Facts That Figure: Calculators

Facts That Figure: Calculators

By C.G. Hoffman

When I was growing up, our local grocery man would calculate your total on the back of a brown paper bag (used). Today, even schools allow calculators to be used during tests, showing just how dependent we have become on calculators.

The earliest calculations were done using stones, bones, or shells. After all, if you want to expand your ancient business, counting your fingers and toes could only get you so far!

The nickname “bean counters,” used for penny-pinching accountants, is because once upon a time, accountants used beans, or whatever little uniform items that were handy to make their calculations.

The abacus, in use for thousands of years, was used by the ancient Babylonians and Egyptians. Different discs were used to represent different digits, and ancient accounting was born. It is still in use in some third-world countries.

The oldest known mechanical calculator was found on a sunken Roman ship. With a complicated system of gears, the device still has archaeologists scratching their heads and puzzling over how it worked. Researchers believe the Antikythera mechanism was used to calculate the movements of the sun, moon, and planets and could also compute mathematical equations.

Blaise Pascal, a French mathematician, and inventor, wanted to help his father, a tax collector, with his exhaustive calculations and recalculations. Not yet quite 19, in 1642, he invented an ingenious mechanical calculator that was capable of addition and subtraction.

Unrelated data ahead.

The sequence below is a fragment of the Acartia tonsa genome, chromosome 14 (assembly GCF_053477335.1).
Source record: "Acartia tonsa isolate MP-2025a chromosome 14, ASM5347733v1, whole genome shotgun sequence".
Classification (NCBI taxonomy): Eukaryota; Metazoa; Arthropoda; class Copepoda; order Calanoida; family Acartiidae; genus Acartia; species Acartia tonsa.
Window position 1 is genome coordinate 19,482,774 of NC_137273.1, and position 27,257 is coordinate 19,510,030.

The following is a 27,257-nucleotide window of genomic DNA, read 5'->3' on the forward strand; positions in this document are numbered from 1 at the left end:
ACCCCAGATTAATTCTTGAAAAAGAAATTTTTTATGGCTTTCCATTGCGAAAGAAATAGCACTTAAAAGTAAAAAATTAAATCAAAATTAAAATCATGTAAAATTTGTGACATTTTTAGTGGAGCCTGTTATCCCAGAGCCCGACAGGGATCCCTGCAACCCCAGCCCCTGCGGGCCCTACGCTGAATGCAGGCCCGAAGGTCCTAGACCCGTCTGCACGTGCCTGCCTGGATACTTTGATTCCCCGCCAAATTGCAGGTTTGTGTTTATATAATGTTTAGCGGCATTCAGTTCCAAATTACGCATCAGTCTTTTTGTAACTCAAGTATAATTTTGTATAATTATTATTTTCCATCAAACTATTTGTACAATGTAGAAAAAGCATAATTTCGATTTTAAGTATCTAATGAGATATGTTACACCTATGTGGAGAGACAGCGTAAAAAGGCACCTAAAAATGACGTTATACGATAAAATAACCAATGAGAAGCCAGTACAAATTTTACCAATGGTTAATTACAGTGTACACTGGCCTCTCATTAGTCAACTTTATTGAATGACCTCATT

The first commercial calculator to calculate addition, subtraction, multiplication, and division was manufactured in 1851. It was called the Arithmometer and was still in use up to World War I.

IBM produced a computer-driven calculator in 1955. It was housed in several large cabinets and could be yours for the cool price of $83,210. (Or you could rent it for $1,760 per month.)

The first handheld calculator was produced by Texas Instruments in 1968. It was called handheld, but it weighed almost 3 pounds!

In 1971, the first truly pocket-sized calculator using an LED display was released. It cost $395 and came with a wrist strap at its base to protect the expensive machinery from being dropped.

By 1985, Sharp was selling their solar-powered calculator for just $5.95, and today’s models are even cheaper.

Today’s calculators can be powered with batteries, solar energy, or electrical energy, using a single computer chip, making them “pocket-sized.” However, the calculator is quickly becoming obsolete, as most people today use the calculator on their phones.

Have some fun with your calculator: Type in the number 0.7734 and turn your calculator over. It spells hello! (Or get your kids or students to do the following sum: 77.34 ÷ 100)

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